Gattis prepared the results of the Duke research for presentation Monday at the 47th annual scientific session of the American College of Cardiology.
The researchers followed 181 patients in Duke's cardiology clinic. All were seen by a team made up of cardiologists, physician assistants and nurses. In addition, 90 of the patients were also seen by a clinical pharmacist. Patients were followed for six months.
The group with the clinical pharmacist intervention experienced three deaths and one rehospitalization, while the non-intervention group reported five deaths and 11 rehospitalizations. While differences in deaths were not statistically significant, there was a significant reduction in the number of re-admissions to the hospital, the researchers concluded.
Patients in the intervention group were more likely to be on a higher dose of ACE-inhibitors, a class of drugs which is very important in reducing future events and deaths for heart failure patients, Gattis said.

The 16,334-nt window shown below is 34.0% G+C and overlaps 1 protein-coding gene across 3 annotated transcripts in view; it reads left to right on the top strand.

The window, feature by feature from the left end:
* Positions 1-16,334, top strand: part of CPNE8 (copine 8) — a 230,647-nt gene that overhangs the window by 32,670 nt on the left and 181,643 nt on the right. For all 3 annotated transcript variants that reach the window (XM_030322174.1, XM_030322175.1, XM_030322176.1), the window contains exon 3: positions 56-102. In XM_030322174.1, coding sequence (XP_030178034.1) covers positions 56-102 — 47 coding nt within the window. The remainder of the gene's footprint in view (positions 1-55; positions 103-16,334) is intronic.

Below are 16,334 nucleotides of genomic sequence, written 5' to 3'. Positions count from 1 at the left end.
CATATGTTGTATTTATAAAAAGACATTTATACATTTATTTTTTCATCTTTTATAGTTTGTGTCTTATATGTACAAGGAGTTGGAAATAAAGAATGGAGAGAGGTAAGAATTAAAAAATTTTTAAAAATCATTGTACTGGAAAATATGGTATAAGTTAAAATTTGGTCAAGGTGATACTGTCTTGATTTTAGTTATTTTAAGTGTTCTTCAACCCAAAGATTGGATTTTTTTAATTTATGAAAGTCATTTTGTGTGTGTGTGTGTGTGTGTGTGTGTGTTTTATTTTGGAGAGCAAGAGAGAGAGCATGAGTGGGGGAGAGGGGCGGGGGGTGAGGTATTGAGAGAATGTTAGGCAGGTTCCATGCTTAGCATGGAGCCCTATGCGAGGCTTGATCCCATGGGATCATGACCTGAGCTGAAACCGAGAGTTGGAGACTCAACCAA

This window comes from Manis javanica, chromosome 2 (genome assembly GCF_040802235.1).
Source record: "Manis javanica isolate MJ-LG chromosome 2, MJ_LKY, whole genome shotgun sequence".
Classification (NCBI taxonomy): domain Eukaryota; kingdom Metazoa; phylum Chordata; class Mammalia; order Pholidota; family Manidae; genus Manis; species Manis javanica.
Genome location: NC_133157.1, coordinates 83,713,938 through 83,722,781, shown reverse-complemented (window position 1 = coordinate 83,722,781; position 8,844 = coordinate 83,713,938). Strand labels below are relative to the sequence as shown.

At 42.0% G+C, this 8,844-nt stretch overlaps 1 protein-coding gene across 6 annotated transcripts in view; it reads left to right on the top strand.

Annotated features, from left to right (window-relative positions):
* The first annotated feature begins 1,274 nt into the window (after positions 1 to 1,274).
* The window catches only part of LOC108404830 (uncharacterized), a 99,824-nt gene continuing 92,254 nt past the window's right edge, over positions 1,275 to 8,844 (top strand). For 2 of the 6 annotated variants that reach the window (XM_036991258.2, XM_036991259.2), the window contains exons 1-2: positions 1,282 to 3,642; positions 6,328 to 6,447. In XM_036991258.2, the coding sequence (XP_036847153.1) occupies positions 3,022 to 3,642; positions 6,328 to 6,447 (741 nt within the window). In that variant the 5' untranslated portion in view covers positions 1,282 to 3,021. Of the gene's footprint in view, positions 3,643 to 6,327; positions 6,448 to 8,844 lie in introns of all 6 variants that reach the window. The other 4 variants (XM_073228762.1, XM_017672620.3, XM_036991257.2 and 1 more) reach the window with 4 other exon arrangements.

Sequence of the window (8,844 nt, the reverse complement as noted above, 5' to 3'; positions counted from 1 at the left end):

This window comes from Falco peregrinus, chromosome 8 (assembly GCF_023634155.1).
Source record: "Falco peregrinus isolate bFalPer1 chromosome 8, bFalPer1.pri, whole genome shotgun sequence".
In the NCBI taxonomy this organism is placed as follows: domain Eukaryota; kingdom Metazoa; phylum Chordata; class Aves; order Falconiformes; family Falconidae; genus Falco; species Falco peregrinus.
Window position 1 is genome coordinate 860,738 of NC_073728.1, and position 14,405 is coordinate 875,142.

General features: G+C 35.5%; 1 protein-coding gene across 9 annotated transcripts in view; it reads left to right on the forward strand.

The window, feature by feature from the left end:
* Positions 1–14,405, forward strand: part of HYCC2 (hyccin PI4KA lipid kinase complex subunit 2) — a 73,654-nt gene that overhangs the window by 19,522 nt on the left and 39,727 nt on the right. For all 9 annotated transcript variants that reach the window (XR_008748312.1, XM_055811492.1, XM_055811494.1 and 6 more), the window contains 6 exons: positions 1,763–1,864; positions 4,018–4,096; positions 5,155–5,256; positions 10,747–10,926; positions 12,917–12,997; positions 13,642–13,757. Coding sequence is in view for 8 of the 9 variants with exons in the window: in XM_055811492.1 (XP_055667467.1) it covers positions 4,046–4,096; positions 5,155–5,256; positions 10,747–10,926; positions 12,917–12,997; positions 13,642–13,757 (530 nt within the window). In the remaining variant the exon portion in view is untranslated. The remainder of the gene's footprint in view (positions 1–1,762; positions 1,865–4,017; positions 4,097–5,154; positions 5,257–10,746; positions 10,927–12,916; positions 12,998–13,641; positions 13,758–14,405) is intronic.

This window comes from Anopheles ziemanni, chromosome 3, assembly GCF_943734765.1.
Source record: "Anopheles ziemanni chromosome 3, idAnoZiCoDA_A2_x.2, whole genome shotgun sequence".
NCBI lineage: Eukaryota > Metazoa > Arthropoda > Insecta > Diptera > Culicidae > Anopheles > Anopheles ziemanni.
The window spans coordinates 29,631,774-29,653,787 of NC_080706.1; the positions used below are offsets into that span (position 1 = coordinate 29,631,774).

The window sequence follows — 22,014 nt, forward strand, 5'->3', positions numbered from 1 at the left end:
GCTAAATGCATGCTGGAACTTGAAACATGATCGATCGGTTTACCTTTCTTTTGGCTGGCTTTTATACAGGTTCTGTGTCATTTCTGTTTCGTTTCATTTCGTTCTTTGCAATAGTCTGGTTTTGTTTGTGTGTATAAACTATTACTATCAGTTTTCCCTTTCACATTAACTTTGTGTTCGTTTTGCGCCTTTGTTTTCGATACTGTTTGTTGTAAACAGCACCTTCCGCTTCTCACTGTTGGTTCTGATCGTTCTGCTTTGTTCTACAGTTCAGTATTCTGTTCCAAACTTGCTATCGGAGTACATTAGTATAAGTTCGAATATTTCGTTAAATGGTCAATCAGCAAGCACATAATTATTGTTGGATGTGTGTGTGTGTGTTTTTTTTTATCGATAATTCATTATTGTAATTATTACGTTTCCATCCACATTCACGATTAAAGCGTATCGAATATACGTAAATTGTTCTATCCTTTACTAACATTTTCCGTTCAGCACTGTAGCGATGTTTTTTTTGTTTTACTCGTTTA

"Clinical pharmacists have been extremely helpful -- both for physicians and patients -- in evaluating the side effects of drugs and their interactions with each other," O'Connor said.
"The types of interactions are very complex," he continued. "Heart failure patients are commonly on six to seven different medications, as well as another two to three over-the-counter drugs. Having a clinical pharmacist on hand to sort out these interactions lets me focus on other areas of treatment, including psychological and social issues, family dynamics, and decision-making on invasive surgical procedures, including bypass or transplantation."